Another option is names that are known worldwide, even if they don't come from your languages. These include some of the most popular names — Emma and Noah are in the Top 10 in many European countries — and pop culture choices that are widely recognised, like Arya and Lennon.
2. Chameleon: a name that adapts
Another strategy is a name that speakers of different languages can mold to their own shape, whether that's in spelling, pronunciation, or a whole new translated version.
For example, your son Gabriel might be “Gayb-riel” when he’s speaking English and “Gabb-riel” when he’s speaking French. Or your Polish in-laws might misspell your daughter’s name as Oliwia, but it sounds just like Olivia when they say it.
Classic baby names are ideal for this, because they’ve been around long enough to travel and take on their own form all over the world. Maybe you'll put Claire on the birth certificate, but to family in Italy she'll always be Chiara.
Or you could be playful and translate the meaning of the name: a famous example is the author Lev Tolstoy (whose name means "lion" in Russian), who is known as Leo in English, and in French as Léon.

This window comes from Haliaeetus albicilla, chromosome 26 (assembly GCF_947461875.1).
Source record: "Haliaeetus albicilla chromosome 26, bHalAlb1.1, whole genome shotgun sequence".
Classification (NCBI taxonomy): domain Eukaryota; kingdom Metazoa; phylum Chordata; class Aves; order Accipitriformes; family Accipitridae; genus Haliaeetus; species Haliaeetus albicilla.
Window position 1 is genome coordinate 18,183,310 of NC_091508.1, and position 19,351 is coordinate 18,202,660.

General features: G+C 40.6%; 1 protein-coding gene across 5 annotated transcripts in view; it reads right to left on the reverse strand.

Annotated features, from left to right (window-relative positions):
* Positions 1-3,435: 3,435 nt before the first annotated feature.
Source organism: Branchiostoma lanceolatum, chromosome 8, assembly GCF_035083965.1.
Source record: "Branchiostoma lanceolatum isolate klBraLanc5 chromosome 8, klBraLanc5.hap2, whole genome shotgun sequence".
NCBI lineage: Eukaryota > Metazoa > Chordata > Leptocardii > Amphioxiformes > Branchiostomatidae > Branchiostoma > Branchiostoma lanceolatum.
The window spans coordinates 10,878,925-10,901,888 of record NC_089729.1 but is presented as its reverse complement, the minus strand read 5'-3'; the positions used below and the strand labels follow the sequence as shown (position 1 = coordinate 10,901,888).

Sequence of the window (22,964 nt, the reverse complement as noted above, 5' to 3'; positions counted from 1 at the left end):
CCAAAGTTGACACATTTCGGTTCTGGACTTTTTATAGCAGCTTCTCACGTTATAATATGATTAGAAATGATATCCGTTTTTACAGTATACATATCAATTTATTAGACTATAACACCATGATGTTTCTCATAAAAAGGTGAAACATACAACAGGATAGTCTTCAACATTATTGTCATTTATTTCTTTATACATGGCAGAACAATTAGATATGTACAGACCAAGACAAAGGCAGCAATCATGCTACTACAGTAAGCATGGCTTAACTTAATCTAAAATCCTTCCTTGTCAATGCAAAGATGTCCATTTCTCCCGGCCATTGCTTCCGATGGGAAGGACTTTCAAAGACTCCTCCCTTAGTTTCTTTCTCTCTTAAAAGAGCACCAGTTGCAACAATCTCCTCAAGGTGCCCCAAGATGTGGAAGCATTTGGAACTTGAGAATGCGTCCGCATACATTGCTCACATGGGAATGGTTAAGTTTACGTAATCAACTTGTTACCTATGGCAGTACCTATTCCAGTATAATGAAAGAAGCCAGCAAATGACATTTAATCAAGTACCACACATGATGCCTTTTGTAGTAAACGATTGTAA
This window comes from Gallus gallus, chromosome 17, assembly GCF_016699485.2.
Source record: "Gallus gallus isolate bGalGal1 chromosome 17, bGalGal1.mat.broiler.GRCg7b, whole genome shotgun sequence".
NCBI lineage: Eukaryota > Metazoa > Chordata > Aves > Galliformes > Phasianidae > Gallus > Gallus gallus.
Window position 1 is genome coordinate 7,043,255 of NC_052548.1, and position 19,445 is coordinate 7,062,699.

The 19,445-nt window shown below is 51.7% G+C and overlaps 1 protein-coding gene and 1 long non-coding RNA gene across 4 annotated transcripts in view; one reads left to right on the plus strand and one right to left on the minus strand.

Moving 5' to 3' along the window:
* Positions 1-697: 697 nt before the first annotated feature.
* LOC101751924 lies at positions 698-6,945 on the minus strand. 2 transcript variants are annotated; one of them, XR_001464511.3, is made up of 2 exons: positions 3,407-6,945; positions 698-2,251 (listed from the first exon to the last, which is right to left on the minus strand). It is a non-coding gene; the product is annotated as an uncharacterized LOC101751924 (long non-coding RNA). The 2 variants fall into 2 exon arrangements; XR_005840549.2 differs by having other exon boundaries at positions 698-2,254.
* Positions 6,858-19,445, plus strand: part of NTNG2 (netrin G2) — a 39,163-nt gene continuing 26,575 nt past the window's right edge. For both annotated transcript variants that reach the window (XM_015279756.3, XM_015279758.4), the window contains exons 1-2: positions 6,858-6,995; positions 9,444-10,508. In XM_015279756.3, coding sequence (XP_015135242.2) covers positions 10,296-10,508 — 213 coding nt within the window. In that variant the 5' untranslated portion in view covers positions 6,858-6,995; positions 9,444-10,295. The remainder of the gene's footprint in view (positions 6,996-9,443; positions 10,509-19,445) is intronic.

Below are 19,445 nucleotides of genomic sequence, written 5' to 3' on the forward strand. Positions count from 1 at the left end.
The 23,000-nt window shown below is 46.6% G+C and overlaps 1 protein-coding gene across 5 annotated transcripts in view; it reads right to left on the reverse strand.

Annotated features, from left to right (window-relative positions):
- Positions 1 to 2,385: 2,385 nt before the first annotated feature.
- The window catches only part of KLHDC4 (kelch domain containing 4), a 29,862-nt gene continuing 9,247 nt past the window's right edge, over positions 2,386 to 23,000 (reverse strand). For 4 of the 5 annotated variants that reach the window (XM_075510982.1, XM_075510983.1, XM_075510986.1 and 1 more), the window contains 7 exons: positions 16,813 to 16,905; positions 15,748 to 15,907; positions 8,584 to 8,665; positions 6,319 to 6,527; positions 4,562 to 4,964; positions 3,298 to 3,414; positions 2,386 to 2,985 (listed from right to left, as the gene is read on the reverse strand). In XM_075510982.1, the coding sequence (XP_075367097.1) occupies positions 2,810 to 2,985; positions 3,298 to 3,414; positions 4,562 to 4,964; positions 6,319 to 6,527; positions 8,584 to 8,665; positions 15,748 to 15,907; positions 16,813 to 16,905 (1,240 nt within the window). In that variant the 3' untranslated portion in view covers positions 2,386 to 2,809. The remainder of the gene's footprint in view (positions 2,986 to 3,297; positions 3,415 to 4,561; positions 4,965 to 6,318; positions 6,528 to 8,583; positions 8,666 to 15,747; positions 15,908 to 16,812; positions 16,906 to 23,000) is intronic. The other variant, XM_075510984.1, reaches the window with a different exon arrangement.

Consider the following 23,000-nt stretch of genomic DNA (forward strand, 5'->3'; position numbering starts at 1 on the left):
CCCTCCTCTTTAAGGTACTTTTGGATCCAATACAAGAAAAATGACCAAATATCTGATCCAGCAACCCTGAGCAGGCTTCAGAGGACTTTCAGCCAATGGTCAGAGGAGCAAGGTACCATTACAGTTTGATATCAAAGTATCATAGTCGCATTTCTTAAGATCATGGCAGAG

3. Hybrid: first name from one language, middle name from another
You'd like your child’s name to represent all their cultural backgrounds. But what if they’re so different they don’t have many names in common — for example, English and Mandarin? And what if you just want to use your favorite name, with no compromise?
This is where middle names come in handy. Many parents choose a first name from one language and a middle name from another: both are legally part of the child's name, and they have the option to use either in different contexts. Your daughter Josephine Seo-yun might be Posie at home, Josephine at school, and Seo-yun to her grandparents in Korea. (And her full name when you really want her attention!)
4. Decisive: a name from one language that everyone can pronounce
On the other hand, you don’t have to use a name from every language your family speaks. Sometimes, the best solution can be to just pick a name you love from one.